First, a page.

A new BBC local TV service is launching in six areas of the West Midlands.
The new service will be available through digital TV and the internet
The latest technology will be used during the nine-month pilot to create customised local bulletins.
News, entertainment, travel and weather will be broadcast in 10 minute chunks every hour on digital satellite and via broadband internet connections.
The BBC hopes similar services, produced by a team of specially trained video journalists, will be introduced across the UK in future.
One reporter in each area will also be dedicated to producing community news, making use of material supplied by individuals and organisations.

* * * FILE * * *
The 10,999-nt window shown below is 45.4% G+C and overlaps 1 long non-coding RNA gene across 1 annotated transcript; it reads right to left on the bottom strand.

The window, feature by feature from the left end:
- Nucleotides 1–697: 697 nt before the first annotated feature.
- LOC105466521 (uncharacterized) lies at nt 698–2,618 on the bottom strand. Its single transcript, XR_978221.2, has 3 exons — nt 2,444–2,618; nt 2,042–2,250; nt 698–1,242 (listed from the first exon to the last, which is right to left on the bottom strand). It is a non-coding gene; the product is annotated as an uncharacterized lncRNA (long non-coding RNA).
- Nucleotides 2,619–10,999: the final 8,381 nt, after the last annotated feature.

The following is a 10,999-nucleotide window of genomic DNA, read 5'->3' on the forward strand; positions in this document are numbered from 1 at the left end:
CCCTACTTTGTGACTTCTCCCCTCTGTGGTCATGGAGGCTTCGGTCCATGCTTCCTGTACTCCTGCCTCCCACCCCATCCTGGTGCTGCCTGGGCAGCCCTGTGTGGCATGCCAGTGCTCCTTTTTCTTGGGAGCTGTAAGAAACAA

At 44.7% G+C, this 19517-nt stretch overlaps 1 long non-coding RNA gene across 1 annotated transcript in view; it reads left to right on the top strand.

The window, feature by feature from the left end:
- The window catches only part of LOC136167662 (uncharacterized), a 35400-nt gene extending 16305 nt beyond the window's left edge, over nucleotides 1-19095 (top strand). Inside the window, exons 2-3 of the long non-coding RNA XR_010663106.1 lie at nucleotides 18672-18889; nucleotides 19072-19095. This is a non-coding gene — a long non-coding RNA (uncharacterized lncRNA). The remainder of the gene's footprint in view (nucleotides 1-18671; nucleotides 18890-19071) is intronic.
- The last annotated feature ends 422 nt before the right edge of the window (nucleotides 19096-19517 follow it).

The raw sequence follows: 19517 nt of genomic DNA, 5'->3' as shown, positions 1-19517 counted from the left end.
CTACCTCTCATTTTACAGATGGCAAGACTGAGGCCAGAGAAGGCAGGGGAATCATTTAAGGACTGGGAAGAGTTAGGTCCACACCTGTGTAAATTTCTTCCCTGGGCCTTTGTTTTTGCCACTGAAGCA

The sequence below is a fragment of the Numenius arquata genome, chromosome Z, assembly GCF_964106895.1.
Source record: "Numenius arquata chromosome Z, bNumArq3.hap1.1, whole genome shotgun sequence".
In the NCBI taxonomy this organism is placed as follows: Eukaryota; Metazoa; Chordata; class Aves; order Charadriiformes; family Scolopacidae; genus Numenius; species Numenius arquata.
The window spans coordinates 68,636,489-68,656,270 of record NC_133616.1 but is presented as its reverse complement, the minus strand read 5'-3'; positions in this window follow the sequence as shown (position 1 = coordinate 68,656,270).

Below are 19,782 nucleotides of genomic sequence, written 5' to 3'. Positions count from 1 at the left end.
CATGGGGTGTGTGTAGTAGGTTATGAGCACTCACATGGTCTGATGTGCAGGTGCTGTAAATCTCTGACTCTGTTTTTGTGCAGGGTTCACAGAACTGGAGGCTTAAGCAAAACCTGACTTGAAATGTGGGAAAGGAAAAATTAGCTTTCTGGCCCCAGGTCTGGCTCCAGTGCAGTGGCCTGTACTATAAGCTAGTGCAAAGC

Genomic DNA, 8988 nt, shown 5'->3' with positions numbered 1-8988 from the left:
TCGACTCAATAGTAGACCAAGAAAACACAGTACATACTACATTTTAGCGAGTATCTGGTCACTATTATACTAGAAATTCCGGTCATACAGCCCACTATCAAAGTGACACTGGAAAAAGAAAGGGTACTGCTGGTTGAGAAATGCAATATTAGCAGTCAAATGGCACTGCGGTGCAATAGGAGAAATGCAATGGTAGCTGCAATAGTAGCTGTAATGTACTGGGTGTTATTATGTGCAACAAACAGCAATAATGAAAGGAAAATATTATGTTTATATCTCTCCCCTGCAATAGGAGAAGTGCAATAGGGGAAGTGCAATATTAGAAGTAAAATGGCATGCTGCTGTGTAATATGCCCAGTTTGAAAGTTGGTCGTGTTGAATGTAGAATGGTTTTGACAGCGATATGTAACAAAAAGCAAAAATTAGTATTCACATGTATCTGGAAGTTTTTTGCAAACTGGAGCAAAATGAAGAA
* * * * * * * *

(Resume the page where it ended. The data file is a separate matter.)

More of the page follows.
The first areas to be covered by the pilot will be Birmingham, the Black Country, Coventry and Warwickshire, Herefordshire and Worcestershire, Stoke and Staffordshire, and Shropshire.
The rolling interactive news service will available to satellite viewers who press the red button on their remote controls.
As well as the 10-minute bulletin, internet users will be able to watch the stories individually through the BBC website.
"We know there's a strong demand for a more local television service, but until now the technology has not allowed us to deliver it," said David Holdsworth, head of regional and local programmes, BBC West Midlands, and the project manager for the pilot.
"It's particularly exciting that local people will be able use their own cameras to help film the community part of the bulletins too."
This local television news service was first outlined in June 2004 in Building Public Value, the BBC's manifesto for its future.